Advice for the Community

Staying healthy using a layered approach

Every winter, respiratory viruses put significant strain on our health care system. This was the case even before COVID-19.

Protect yourself, those around you and our health care system by using “layers of protection.” For the best protection, Public Health strongly recommends all individuals stay up-to-date on their vaccines, including vaccines against COVID-19 and the flu, and wear a mask.

  • Get vaccinated and stay up to date

    With both COVID-19 and the flu circulating in Niagara, everyone is encouraged to get up-to-date with all vaccines, find out when you need to get your next COVID-19 vaccine, and get the flu shot once available.

    COVID-19 vaccines may be given at the same time as, or any time before or after, other vaccines, for all age groups. There is no time interval to wait.

    If you've felt confused about COVID-19 vaccination for you or your child, you aren't alone. Talk to a health care provider who will listen to your concerns and answer your questions. For more information, contact the SickKids COVID-19 vaccine consult service. 

  • Wear a mask

    Masks help protect you and those around you from COVID-19 and other respiratory viruses.

    Niagara Region Public Health strongly recommends everyone who can continue to wear a mask in indoor settings and crowded outdoor settings.

    Learn about masks.

  • Stay home if you're sick

    Whether you have COVID-19 or not, stay home if you're feeling sick to help prevent whatever infection you may have from spreading to others.

    Learn about COVID-19 self-isolation, symptoms and testing.

  • Spend time outdoors or in well-ventilated indoor spaces

    Ensure your ventilation system is in good working order. If you don't have a ventilation system, open windows to increase fresh air flow (if weather permits and can be tolerated).

    Learn about how ventilation helps protect against the spread of COVID-19.

    If you use a forced air system to heat or cool your home:

    • Set the system to "Fan On position" if possible
    • Replace your filter when needed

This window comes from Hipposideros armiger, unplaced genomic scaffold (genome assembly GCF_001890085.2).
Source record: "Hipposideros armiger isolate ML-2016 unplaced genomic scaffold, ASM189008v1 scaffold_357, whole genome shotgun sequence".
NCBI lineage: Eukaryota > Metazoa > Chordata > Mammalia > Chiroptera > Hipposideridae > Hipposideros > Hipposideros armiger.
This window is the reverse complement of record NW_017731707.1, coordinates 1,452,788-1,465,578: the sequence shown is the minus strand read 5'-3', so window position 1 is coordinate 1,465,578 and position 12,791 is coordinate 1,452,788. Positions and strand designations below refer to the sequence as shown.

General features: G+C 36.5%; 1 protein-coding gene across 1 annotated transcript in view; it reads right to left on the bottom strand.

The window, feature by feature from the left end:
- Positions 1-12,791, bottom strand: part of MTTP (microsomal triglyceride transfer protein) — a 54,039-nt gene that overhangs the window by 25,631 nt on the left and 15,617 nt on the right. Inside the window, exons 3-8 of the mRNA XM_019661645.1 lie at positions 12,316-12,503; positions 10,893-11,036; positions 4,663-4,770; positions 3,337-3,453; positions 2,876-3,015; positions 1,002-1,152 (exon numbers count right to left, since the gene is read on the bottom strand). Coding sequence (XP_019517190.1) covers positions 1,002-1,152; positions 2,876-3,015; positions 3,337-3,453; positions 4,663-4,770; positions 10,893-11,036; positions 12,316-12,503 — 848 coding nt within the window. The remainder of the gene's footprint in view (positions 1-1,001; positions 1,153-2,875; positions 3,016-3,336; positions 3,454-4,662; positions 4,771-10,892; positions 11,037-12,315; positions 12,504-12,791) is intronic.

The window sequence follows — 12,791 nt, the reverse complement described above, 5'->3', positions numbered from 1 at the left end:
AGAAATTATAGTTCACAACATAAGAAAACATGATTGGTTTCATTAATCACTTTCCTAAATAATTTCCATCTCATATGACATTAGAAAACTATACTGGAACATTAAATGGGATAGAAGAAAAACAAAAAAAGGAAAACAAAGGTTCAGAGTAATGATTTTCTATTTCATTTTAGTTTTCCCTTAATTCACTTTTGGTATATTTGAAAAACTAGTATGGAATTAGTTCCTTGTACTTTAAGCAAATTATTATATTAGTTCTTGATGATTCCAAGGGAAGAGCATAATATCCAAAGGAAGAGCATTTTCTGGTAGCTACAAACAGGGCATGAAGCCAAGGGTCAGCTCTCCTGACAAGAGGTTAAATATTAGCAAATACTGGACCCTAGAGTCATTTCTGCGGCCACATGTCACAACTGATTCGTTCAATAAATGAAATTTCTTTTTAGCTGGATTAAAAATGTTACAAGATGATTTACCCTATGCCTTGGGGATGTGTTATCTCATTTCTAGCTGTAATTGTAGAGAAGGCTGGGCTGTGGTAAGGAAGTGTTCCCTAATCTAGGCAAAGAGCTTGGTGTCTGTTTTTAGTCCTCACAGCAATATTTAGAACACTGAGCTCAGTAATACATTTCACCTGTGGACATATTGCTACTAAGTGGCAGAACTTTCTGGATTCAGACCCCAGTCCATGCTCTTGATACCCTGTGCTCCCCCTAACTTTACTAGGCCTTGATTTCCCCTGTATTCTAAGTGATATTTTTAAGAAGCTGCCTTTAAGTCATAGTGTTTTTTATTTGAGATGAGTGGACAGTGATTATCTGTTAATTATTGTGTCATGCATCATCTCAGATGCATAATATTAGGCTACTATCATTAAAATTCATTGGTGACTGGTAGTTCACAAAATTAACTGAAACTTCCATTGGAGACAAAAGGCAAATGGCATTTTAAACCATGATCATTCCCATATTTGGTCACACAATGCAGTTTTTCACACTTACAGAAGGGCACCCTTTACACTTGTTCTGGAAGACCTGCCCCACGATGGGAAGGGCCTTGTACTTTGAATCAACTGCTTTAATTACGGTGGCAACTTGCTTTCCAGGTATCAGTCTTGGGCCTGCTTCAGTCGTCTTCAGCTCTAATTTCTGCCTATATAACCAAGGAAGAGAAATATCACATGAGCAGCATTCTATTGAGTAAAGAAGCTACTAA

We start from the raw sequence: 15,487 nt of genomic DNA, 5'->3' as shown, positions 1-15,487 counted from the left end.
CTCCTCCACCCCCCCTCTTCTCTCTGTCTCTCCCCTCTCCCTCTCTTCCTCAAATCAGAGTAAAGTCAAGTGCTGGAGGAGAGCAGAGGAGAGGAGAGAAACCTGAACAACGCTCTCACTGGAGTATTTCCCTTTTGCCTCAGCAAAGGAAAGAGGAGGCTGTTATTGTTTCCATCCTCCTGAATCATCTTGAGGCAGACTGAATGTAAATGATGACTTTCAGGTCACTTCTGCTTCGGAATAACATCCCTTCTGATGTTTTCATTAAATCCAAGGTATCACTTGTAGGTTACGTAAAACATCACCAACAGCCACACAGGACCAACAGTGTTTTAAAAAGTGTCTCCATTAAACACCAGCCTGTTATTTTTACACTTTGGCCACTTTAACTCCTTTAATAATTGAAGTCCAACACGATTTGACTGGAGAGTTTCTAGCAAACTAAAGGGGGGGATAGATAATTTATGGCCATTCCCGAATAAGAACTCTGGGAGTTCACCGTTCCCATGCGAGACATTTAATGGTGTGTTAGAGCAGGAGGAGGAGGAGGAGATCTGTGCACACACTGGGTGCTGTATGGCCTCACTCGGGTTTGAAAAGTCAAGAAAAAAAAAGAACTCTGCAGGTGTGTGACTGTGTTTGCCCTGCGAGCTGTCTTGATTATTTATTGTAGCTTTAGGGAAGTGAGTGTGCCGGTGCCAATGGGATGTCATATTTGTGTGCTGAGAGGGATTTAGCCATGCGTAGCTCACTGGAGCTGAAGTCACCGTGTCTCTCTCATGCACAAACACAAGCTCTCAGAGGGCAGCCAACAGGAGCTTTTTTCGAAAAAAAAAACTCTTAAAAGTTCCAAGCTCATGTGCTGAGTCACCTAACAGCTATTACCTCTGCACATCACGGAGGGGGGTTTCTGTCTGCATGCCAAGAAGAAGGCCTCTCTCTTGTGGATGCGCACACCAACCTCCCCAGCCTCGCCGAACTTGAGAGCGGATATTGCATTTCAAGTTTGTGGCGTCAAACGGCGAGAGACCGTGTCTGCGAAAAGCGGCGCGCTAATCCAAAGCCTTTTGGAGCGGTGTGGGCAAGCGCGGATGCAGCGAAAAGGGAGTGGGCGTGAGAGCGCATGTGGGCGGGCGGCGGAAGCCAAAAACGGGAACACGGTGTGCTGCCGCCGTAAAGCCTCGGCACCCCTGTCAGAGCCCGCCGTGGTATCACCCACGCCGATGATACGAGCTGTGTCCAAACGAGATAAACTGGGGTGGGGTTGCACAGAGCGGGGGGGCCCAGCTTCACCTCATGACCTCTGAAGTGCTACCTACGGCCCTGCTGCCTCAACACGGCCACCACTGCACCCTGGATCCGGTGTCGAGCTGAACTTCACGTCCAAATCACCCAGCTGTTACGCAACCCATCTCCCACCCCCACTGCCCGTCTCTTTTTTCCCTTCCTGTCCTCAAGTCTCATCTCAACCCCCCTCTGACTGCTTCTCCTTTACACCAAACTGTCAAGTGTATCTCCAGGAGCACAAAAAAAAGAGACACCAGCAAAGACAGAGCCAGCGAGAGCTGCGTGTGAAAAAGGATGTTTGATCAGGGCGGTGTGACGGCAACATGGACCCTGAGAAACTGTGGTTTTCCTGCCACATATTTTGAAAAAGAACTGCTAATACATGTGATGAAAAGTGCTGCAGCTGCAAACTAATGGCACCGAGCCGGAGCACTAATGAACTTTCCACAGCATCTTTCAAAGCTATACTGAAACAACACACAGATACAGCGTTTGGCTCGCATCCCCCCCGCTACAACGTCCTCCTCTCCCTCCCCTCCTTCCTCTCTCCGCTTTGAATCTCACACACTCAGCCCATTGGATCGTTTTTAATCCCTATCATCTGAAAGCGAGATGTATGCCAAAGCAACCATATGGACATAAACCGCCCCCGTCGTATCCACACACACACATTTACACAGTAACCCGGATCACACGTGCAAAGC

• Upgrade to a filter with a higher MERV rating if possible
    • Check your owner's manual for details or consult a heating, ventilation and air conditioning (HVAC) professional before making any changes to your system

    Avoid using portable fans, ceiling fans and single unit air conditioners. If you must use them, aim the air stream to avoid blowing directly at or between people in the room. Consider using fans that vent to the outside, such as a box fan in a window, a bathroom exhaust fan and a kitchen exhaust fan. Make sure you open a window when using these fans if possible.

    Try to maintain an optimal humidity level, between 30 and 50 per cent in your home. A humidifier or dehumidifier can help you achieve this.

    For other ventilation options, speak with a HVAC professional or see Health Canada's guidance document 'At home: Using ventilation and filtration to reduce the risk of aerosol transmission of COVID-19'.

  • Clean your hands often
  • Practise respiratory etiquette and keep things clean

    Cover your cough or sneeze with a tissue or into your sleeve. Throw used tissues into a covered, compostable bag lined organics bin or a plastic lined garbage can. Clean your hands after.

    Avoid sharing personal items, especially those that come into contact with saliva, such as toothbrushes and eating utensils.

    Clean and disinfect high touch surfaces regularly using a disinfectant and following manufacturer’s instructions. Learn about cleaning and disinfecting and COVID-19.

Those at higher risk of severe outcomes

Different respiratory viruses are spreading in our community right now, including COVID-19, the flu and RSV (respiratory syncytial virus). While anyone can get really sick from these viruses, some people are more at risk of a severe outcome, such as hospitalization or even death, from getting infected. This can be due to factors such as age or having an underlying medical condition. Social factors, like income status, can also put people more at risk.

By using layers of protection, we not only help protect ourselves but also the most vulnerable people in our community, such as children, the elderly and those with underlying medical conditions. If you are someone who may be at higher risk of a severe outcome from an infection, it is all the more important to use layers of protection to help stay healthy.

International travel advice

See the Public Health Agency of Canada's travel advice for international travel and COVID-19. Countries may have proof of vaccination requirements that you must meet to be allowed to enter. If you were vaccinated in Ontario, learn about getting your proof of vaccination. This form of proof does not guarantee you entry to another country. Before you travel, you must check the rules of your destination country and the countries you transit through.

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